Conclusions

Polydatin ameliorates lipid and glucose metabolism via a mechanism that is closely relevant to its binding and blocking effect on PCSK9. Our study provides a new basis for further exploration of the therapeutic potentials of polydatin in the intervention and prevention of insulin resistance and regulation of lipid and glucose metabolism for future clinical use.

Abbreviations

FBG: 

fasting blood glucose

GCK: 

glucokinase

IR: 

insulin resistance

LDLR: 

low-density lipoprotein receptor

PA: 

palmitic acid

PD: 

polydatin

Piog: 

pioglitazone

PCSK9: 

serine protease proprotein convertase subtilisin/kexin type 9

Declarations

Authors’ contributions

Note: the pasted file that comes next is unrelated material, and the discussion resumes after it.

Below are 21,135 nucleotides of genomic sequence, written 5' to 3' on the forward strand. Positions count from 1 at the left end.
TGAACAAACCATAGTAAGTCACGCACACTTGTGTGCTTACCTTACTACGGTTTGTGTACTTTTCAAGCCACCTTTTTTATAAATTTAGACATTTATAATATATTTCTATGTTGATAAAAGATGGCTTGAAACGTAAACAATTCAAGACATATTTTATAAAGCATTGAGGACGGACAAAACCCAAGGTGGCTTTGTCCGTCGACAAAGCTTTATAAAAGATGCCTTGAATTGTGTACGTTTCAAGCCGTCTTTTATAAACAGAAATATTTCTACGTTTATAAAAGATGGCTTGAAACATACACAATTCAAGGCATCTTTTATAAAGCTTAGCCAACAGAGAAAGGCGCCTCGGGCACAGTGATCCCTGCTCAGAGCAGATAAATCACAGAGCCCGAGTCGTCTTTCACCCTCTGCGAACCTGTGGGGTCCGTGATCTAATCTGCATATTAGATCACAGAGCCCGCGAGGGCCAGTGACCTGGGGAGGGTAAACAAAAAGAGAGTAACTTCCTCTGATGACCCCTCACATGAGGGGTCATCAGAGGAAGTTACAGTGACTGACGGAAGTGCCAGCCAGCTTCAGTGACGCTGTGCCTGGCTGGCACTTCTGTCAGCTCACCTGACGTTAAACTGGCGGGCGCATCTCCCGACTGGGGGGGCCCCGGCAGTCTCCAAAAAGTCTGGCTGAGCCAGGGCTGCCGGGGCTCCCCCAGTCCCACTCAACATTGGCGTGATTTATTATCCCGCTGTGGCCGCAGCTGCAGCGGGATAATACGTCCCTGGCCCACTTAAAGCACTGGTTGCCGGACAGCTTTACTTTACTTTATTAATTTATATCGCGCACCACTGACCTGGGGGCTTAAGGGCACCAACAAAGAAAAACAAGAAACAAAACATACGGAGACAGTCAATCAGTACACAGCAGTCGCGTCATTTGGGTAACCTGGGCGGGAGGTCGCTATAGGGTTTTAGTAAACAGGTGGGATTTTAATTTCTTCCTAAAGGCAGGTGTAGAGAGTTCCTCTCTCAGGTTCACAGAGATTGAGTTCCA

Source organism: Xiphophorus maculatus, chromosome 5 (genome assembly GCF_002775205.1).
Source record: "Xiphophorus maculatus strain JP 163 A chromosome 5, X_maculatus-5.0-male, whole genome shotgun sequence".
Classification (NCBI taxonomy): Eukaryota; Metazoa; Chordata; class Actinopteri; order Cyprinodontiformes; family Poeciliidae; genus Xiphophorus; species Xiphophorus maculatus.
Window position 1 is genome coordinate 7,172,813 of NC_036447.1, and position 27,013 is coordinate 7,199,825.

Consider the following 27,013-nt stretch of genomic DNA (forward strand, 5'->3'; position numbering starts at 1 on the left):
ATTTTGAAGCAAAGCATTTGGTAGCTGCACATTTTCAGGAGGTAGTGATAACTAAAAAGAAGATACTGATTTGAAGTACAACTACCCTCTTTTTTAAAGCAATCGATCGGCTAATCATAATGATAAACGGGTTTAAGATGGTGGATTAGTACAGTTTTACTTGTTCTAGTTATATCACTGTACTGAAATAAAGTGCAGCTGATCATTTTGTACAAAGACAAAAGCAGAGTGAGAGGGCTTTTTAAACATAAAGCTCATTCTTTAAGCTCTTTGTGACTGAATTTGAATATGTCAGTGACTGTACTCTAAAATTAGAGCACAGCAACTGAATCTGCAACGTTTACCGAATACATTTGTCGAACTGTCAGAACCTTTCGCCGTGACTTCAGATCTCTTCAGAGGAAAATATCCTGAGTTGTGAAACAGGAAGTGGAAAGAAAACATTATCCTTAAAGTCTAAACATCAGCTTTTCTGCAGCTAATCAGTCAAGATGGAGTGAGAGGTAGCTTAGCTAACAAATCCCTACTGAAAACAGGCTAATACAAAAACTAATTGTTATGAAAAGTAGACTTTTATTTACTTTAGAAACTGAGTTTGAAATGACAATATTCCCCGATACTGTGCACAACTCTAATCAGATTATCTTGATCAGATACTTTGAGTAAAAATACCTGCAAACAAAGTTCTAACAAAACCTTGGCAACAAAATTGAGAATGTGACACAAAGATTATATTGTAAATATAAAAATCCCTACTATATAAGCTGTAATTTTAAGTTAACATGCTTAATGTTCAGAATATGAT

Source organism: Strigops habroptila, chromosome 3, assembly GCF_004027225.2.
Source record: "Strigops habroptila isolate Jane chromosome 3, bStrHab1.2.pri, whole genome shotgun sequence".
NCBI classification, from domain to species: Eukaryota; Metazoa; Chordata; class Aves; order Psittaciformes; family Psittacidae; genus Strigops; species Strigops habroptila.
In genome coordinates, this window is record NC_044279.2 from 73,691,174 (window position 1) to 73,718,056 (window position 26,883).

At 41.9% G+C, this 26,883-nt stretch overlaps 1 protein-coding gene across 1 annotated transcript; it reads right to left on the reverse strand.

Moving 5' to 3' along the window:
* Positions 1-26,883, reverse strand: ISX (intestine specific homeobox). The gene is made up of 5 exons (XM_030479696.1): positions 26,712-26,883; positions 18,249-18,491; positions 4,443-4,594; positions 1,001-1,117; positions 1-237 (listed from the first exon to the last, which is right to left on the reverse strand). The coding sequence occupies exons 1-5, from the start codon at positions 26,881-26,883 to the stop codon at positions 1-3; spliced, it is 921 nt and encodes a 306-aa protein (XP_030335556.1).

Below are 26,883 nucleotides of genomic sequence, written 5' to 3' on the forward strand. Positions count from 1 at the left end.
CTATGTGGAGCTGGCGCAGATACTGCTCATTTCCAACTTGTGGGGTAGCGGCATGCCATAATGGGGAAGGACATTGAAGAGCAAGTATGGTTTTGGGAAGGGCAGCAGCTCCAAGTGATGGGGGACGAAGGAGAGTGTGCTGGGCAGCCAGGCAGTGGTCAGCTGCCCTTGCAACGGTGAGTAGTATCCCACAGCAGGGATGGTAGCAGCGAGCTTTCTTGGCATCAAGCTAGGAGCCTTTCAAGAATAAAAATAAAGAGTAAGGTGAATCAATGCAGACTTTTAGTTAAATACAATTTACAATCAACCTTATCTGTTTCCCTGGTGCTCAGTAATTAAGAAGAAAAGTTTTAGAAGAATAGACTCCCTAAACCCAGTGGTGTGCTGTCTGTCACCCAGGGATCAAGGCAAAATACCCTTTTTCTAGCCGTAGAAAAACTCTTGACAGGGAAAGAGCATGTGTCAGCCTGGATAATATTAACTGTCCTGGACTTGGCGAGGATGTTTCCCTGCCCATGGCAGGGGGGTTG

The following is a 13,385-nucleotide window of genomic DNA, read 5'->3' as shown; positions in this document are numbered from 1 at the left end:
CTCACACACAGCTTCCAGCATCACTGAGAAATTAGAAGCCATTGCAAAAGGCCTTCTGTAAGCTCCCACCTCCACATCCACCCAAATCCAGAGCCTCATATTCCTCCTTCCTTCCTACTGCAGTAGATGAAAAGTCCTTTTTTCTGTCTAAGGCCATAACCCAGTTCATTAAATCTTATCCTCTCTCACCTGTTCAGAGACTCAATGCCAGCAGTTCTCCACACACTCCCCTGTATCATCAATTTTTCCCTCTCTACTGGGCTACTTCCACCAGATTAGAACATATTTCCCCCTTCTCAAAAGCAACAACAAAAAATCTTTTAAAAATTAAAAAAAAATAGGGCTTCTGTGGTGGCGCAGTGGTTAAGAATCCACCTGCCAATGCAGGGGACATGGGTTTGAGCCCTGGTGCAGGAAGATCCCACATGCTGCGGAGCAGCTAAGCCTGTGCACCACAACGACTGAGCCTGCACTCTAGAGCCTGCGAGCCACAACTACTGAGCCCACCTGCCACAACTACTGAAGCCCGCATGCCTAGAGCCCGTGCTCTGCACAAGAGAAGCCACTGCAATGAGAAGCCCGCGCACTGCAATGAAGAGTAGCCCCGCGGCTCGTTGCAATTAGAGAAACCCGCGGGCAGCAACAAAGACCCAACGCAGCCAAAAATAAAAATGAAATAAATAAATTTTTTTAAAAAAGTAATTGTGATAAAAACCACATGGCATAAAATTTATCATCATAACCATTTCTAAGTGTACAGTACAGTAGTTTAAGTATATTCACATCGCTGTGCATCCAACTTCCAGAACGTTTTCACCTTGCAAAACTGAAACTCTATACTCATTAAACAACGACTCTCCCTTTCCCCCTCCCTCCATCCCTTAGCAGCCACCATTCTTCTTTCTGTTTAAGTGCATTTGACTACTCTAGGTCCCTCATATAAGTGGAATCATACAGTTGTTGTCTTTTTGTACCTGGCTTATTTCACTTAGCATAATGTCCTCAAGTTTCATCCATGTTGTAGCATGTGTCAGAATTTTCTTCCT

YW and HQH designed and performed experiments, acquisition and analysis of data, and drafted the manuscript. JTY and JL helped to perform animal experiments and prepare the manuscript. CC and JYH have been involved in drafting the manuscript and revising it critically for important intellectual content. PQL contributed reagents/materials/analysis tools. All authors read and approved the final manuscript.

Acknowledgements

This work was supported by research grants from a sub-project of Important National Science & Technology Specific Projects of China (Grant number: 2014ZX09301307-008), the National Natural Science Foundation of China (Grant numbers: 20130171110097), the Natural Science Foundation of Guangdong province, PR China (Grant numbers: 2014A020210007, 2012B050300017) and the Science, Technology Program of Guangdong province, PR China (Grant numbers: S2013010015765, S2012020010991). We gratefully thank Professor Xianzhang Bo (Sun Yat-sen University) for their technical assistance, and Dr. Kaipeng Huang (The First Affiliated Hospital of Sun Yat-sen University) for taking time to edit and critique the manuscript.